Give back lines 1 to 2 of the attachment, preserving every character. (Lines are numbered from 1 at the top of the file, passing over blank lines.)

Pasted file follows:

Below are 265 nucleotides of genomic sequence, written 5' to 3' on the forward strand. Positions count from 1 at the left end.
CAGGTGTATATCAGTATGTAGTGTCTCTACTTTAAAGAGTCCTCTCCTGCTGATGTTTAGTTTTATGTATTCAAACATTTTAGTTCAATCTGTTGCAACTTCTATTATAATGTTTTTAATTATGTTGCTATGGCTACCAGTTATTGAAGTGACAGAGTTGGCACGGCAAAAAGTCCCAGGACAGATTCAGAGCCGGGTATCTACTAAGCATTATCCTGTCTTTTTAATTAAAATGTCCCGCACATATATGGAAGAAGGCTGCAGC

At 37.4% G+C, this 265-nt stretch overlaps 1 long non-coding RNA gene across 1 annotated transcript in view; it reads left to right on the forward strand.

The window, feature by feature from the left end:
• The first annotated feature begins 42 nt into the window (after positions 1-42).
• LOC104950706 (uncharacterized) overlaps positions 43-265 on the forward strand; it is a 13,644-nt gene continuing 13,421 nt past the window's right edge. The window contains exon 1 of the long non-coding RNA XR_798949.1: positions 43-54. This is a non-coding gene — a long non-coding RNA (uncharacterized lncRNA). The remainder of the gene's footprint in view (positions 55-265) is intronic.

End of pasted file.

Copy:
Below are 265 nucleotides of genomic sequence, written 5' to 3' on the forward strand. Positions count from 1 at the left end.
CAGGTGTATATCAGTATGTAGTGTCTCTACTTTAAAGAGTCCTCTCCTGCTGATGTTTAGTTTTATGTATTCAAACATTTTAGTTCAATCTGTTGCAACTTCTATTATAATGTTTTTAATTATGTTGCTATGGCTACCAGTTATTGAAGTGACAGAGTTGGCACGGCAAAAAGTCCCAGGACAGATTCAGAGCCGGGTATCTACTAAGCATTATCCTGTCTTTTTAATTAAAATGTCCCGCACATATATGGAAGAAGGCTGCAGC